Federal Reserve Chairman Ben Bernanke proclaimed the 21-month recession over on Tuesday, but he added an asterisk and two hedging modifiers to his assertion.
“From a technical perspective, the recession is very likely over at this point,” he said.
The use of “technical”, “very likely” and “at this point” would seem to suggest a certain lack of assurance by the highest ranking economic figure in the U.S. government. Of course, then he hedged more overtly, “It’s still going to feel like a very weak economy for some times because many people will still find that their job security and their employment status is not what they wish it was.”
Well, there you have it. Things are getting better, well, for those who have jobs. “Unfortunately, unemployment will be slow to come down,” the central banker said.
Compare those remarks to the outright bullish statements of Liz Ann Sonders, the chief investment strategist of Charles Schwab & Co who earned a reputation for being Madam Gloom at past Schwab IMPACT conferences. In the past, Sonders tended to see dark clouds where others saw sunshine and it didn’t endear her to the bulls. And now she gets no love from the bears. Sonders said in her speech yesterday morning at the Schwab IMPACT conference in San Diego: “I’m surprised at the anger I’m finding with people who don’t want to hear my optimistic views,” she said
To counter her emotional detractors, Sonders has begun to carry a chart with her everywhere – even to cocktail parties, she says. The chart shows that never in the history of economic recoveries has unemployment begun to rebound until well after economic recovery is under way. Maybe she should show that chart to Ben Bernanke over a gin and tonic.
And so, in her remarks, Sonders made a rousing case for economic optimism to a packed conference hall at Schwab’s annual advisor conference.
“I am quite a bit more optimistic than the consensus,” she said. “The sharper the contraction, the bigger the recovery.”
Four important areas of the economy that she examines most closely in developing her market forecasts are: manufacturing and trade, industrial production, personal income and payrolls.
All of them are moving in a positive direction with the exception of payrolls, which continue to slump. True, unemployment will top 10 percent this year, and there have been 6.9 million job losses since December of 2007, according to the Fed. But Sonders believes that rising unemployment and weak salaries are very much a lagging factor of gauging economic health. (She is not the only one.) Sonders also said that there are ample leading indicators in place to suggest that new jobs should be created soon.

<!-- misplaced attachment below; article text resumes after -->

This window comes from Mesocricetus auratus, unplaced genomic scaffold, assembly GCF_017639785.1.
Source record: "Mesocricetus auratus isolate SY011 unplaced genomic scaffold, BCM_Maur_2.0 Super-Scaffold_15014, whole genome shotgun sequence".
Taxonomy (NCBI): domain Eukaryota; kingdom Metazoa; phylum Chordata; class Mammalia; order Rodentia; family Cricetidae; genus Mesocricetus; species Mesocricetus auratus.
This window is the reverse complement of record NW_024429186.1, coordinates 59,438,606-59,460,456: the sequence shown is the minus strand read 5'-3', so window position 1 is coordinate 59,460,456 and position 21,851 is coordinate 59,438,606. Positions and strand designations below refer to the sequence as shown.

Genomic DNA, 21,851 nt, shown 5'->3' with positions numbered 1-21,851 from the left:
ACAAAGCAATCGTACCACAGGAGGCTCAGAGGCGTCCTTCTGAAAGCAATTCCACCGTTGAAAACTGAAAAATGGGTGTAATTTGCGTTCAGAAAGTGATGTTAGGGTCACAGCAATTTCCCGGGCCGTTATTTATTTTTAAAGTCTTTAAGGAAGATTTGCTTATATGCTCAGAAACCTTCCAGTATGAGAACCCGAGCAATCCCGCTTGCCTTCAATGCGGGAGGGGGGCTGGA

In the last downturn of 2002, businesses reacted by becoming super-conservative to the point where they now tend to reduce inventories at the drop of a hat. This tendency has put the economy in a state of being undersupplied with inventory, she says. This mounting need to restore inventory should create ample demand of goods and for the people who produce those goods, she said.
“Regardless of demand, you have to replace those inventories at some point,” she said.
Lehman Era Erased
In the course of her speech, Sonders also downplayed concerns about inflation, deflation and the availability of credit. “We’ve effectively erased the Lehman era,” she said as she pointed to a chart showing that the availability of credit is now higher than it was before the demise of Lehman Brothers.
The one financial dark cloud whose presence Sonders did not dismiss is the debt burden that Americans carry. But, the debt burden is significantly less onerous under the current, low-interest rate environment; that’s because debt-service costs are much lower, she said.